A provisional constitution was implemented to strip the King of his political powers — commencing the country’s ongoing experimentation with constitutional monarchy and parliamentary elections. But within years, limited power was gradually restored to the King and Thailand’s deep-set feudal order was maintained.

Foundation of Nationalism

A short-lived civilian administration followed the end of Japanese occupation, but the military stepped back into Thailand’s political landscape in 1947 amid corruption scandals and the suspicious death of the country’s young King. This coup allowed for the return of wartime strongman and rabid nationalist Field Marshal Plaek Phibunsongkhram.

He is perhaps best known for providing the country, formerly known as Siam among other provinces, with its current name in a bid to promote the Thai ethnicity as central to the country’s identity. But myriad nationalistic campaigns were launched during his rule, which included the creation of the now famous national dish, Pad Thai. Phibunsongkhram’s actions most acutely demonstrate the military’s paramount role in forging a national identity from the kingdom’s diverse populace.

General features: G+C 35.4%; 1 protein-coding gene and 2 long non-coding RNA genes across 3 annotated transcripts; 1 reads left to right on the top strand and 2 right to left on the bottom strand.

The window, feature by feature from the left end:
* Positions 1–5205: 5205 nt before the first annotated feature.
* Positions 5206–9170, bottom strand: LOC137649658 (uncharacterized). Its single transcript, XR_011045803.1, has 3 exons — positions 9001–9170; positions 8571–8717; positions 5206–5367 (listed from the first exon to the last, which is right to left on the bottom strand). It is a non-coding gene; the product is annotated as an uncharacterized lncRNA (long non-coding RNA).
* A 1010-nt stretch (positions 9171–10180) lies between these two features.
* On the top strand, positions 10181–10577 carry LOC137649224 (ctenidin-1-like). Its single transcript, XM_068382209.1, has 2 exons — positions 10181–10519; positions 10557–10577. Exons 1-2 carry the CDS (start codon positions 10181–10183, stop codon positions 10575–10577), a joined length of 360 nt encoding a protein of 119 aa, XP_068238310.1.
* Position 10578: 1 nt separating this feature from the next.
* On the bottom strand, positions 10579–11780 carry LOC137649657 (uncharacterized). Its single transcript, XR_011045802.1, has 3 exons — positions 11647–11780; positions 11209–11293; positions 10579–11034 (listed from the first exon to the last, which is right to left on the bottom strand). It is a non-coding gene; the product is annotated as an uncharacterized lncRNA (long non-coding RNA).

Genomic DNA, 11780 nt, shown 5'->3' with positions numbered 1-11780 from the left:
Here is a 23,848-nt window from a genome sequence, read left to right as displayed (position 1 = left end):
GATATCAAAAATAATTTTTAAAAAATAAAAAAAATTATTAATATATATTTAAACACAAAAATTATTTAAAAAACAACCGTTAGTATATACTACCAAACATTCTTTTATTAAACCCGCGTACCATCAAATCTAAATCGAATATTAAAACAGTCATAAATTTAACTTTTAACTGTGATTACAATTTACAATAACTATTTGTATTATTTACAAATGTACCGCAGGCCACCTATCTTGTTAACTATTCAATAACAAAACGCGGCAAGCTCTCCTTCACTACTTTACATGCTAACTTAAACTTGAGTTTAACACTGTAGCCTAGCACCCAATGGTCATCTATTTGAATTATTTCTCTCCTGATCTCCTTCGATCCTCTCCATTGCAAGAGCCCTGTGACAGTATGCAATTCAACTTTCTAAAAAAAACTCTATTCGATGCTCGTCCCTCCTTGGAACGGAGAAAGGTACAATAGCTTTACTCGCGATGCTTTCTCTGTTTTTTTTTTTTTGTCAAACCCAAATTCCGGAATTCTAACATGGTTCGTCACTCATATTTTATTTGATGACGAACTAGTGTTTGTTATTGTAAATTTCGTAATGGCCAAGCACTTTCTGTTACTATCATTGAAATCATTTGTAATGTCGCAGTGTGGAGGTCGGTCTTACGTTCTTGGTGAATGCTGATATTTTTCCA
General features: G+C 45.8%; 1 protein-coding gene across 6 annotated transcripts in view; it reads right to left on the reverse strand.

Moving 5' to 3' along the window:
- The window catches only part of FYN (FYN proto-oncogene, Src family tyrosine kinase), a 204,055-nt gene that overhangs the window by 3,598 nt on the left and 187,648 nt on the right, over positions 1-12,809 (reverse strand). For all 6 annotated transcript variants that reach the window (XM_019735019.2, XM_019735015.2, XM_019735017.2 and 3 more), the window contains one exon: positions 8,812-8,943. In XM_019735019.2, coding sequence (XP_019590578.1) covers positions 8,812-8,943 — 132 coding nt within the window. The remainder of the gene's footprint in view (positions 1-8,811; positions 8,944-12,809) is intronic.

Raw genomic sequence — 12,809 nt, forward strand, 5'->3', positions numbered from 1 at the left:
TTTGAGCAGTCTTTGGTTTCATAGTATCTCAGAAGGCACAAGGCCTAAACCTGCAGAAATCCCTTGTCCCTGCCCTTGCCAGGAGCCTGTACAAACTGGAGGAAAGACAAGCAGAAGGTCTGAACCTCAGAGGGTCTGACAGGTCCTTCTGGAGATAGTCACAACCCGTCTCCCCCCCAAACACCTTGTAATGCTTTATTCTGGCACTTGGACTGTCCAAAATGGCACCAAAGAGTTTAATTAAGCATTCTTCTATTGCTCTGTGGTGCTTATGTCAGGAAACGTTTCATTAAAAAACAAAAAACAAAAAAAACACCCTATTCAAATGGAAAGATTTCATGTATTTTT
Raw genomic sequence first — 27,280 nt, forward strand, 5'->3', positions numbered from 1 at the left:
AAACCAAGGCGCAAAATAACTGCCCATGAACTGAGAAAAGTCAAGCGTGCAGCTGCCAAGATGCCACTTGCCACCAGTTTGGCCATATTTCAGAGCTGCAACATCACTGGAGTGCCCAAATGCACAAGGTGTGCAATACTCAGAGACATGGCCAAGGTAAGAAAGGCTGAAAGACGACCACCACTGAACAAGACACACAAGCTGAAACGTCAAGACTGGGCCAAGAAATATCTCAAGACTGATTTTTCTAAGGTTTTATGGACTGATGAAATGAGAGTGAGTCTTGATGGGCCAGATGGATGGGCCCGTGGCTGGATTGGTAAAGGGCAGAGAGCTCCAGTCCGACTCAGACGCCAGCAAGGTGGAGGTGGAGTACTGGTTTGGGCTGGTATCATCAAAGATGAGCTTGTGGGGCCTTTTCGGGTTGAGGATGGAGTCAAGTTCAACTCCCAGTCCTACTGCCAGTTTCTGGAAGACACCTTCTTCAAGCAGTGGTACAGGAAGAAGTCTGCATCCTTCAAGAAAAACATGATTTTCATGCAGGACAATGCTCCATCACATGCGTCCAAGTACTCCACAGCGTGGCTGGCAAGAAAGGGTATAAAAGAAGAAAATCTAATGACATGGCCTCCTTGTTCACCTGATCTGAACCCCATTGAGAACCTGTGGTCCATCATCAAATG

His hard-line conservative sensibilities would also eventually put the country firmly in the good graces of the U.S., which would later rely on Thai air bases to run bombing sorties over Indochina during the Vietnam War.

The Military’s Violent Return